Aside: okay, you "know" me: I would have tried to switch my new doll for an unwanted doll. Pause to cover face. Would that have been cheating? I suppose it would. And I have loathed high heels since my teen years when wearing them gave me the grace of
Big Bird. Replace dolls with high heels? No way. I did not sacrifice my dolls and action figures.

Did I get teased at fifteen for "playing with dolls?" Yes. Did peer pressure stop me? No. Why not? Because I was an outcast already. One of my younger brothers was "not retarded" per the doctors, but he was ... different. Today, he'd probably have been categorized as autistic, but back in the 1970's, shrug. He was handsome and charming and loved. Every now and then, however, he would throw temper tantrums. He'd wail and bite his hands and pound his chest - and hit anyone in his path. So we did not do a lot of socializing. So I could keep my dolls.


In my sixteenth year, though, I became a "collector." That redefinition allowed me to continue doing what I wanted to do: retain playscale figures and miniatures in my life. My family would tease me about "playing dolls." I had to demonstrate "maturity." Play? No more ... I was a curator. Mock serious face. I had a Duty to the Future, to future students of twentieth century culture. There were not many Barbie collectors back then. Antique and/or artist dolls reigned as respectable dolls; Barbie and similar vinyl dolls were considered "tacky." I was the Vanguard of the Vinyl Playscale Doll Movement - and every bit as pompous as that sounds, lol.

Eye roll. Shrug. Sigh. That's my coming-of-age, doll enthusiast origin story. 

Happy Mother's Day


Happy Mother's Day


Friday, May 8, 2015

Cinco De Mayo: A Brief List of Mexican Dolls and Action Figures

Mattel Rebelde Mia, YBU Group Mixis Rosa, and Disney Camp Rock Mitchie Torres
Three Mexican Señoritas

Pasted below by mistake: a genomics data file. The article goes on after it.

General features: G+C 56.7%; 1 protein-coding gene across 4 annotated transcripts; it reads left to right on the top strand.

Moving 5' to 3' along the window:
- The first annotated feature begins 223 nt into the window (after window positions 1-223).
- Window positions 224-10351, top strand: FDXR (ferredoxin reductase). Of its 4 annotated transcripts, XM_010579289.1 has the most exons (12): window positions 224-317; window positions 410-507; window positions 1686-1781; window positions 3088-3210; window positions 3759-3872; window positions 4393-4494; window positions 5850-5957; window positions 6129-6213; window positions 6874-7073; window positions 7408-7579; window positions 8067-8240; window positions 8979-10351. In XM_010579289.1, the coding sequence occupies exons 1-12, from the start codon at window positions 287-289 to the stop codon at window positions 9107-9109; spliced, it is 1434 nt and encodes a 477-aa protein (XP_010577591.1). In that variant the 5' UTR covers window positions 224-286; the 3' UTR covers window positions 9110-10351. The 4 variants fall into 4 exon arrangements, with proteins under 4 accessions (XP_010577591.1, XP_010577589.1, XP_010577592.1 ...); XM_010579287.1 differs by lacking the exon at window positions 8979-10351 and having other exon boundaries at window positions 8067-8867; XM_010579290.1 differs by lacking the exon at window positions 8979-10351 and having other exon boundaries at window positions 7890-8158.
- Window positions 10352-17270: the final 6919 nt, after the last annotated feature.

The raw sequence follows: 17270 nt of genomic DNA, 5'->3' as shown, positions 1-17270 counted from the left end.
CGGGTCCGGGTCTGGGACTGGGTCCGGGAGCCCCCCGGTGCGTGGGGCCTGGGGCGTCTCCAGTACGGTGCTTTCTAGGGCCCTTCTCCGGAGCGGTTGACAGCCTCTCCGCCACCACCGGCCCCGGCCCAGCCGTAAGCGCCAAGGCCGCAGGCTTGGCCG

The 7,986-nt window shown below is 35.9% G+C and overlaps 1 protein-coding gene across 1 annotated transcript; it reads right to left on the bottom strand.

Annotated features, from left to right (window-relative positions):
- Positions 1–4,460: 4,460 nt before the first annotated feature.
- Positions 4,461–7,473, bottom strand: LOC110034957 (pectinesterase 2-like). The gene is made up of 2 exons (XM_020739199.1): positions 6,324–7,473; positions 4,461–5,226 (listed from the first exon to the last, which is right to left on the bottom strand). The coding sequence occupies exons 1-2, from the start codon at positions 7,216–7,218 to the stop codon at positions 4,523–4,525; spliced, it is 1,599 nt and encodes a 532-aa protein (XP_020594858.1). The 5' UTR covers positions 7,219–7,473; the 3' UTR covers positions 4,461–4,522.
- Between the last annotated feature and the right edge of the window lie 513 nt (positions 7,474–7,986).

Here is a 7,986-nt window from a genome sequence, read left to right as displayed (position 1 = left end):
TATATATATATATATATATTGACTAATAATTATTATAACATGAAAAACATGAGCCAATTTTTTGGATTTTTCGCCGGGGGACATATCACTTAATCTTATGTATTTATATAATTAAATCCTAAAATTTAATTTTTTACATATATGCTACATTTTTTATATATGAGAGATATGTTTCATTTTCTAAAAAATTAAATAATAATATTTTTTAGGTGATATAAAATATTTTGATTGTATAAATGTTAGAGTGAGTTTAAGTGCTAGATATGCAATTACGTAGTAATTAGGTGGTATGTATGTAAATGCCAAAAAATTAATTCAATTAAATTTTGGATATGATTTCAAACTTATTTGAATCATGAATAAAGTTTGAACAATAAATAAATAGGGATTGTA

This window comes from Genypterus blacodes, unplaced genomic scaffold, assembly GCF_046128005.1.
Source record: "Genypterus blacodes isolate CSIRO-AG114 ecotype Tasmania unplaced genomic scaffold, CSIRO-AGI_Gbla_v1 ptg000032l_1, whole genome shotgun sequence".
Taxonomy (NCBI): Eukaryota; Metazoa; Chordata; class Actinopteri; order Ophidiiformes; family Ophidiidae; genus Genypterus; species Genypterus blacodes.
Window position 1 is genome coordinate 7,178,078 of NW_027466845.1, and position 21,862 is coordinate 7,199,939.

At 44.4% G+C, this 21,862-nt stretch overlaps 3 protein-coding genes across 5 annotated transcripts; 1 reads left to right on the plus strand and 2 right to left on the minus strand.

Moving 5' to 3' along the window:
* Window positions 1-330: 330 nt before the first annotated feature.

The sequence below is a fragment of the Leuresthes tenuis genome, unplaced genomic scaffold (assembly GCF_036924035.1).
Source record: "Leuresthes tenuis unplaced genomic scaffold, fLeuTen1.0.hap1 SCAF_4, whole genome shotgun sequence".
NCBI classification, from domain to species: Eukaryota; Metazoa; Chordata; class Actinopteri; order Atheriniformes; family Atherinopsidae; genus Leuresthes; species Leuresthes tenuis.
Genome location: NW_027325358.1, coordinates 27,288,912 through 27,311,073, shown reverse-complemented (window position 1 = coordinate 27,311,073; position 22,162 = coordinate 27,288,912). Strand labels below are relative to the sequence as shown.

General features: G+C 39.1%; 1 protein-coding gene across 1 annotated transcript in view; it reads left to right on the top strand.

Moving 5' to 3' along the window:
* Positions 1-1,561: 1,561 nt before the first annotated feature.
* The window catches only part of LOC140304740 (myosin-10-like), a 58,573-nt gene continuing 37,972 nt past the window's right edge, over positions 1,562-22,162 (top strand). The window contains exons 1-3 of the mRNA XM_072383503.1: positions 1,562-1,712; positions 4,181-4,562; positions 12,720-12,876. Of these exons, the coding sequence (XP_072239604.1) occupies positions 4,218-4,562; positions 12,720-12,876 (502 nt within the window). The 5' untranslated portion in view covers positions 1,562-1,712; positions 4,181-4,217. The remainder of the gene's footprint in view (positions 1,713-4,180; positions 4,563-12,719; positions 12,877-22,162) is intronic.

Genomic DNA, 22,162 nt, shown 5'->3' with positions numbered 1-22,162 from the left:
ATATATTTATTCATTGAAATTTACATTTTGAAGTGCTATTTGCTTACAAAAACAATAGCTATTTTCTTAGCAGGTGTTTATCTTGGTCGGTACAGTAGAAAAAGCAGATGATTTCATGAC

Mattel Rebelde Mía Colucci, YNU Group Mixis Rosa Dominguez Katz, and Disney Camp Rock Mitchie Torres hope you had a happy Cinco De Mayo.

I did not notice any doll-related Cinquo de Mayo posts from Tuesday so I thought I would share this list ... please share if you know any I have missed. Thanks in advance!


Mattel's Mexican dolls

2014 Dolls of the World Collection - Mexico
2012 Dolls of the World — North America - Mexico
2008 Rebelde Miguel Arango
2008 Rebelde Diego Bustamante
2008 Rebelde Mía Colucci
2008 Rebelde Lupita Fernandez
2008 Rebelde Giovanni Méndez
2008 Rebelde Roberta Pardo

2006 Dolls of the World — Festivals of the World - Cinco De Mayo Barbie
2004 Dolls of the World — The Princess Collection - Princess of Ancient Mexico Barbie
 
2003 Toys R Us Friends of the World Kelly Mexico
2000 Quinceañera 15th birthday Barbie
1998 Generation Girl Ana Suarez
1996 Dolls of the World — North America Mexican Barbie 2nd Edition

1994 Toys R Us Quinceañera 15th birthday Teresa 
1989 Dolls of the World — North America Mexican Barbie 1st Edition


Mexican Dolls and Action Figures by Other Manufacturers

2005 Toy Biz Susan Storm aka the Invisible Woman (Jessica Alba)
2008 Disney Camp Rock Mitchie Torres (Demi Lovato)
1996 Arm Enterprise Selena (Quintanilla)



Saturday, May 2, 2015

May 2015 Topics: the Annual Stuff and Something New


Wow. Lot of stuff happening in May. But more than these annual favorites is one event that trumps them all (except Mother's Day; nothing trumps that):


I'm moving.

Pause to cover my ears and scream. Cover my ears to protect them. Scream because I'm excited and frustrated. I'll have to schedule posts around packing and selling. I will do better to sell some things and that means figuring out the best way to do so. Sigh. So much to do.

What I probably will not be doing is a lot of shopping. Sigh. But I saw these Chelsea friend cuties at Walmart so I'm sharing them now.








Anyone have packing tips to share? I thank you in advance for sharing them. Links welcome, too ;-)



Wednesday, April 29, 2015

Four Observations About My Action Figure Collection

D7ana: Let's talk action figures!

Reader: You mean dolls?

D7ana: No, I mean action figures.

Reader: (Sighs) Same thing.

D7ana: Not really ... I can tell you four areas where my action figure collection differs from my doll collection.

Reader: (Shrugs)

1. Quantity
I have over 480 fashion dolls. That's a rough count because I have many "hybrid" dolls: Mattel heads on Spin Master Liv bodies, Mattel-Mattel swaps, Integrity playline heads on Integrity collector doll bodies, so on. I now have a count for my action figures: 95 intact. By "intact," I mean original heads with original bodies. That's a big difference. I have fewer action figures than I thought. And I call myself a collector of dolls AND action figures. Ha!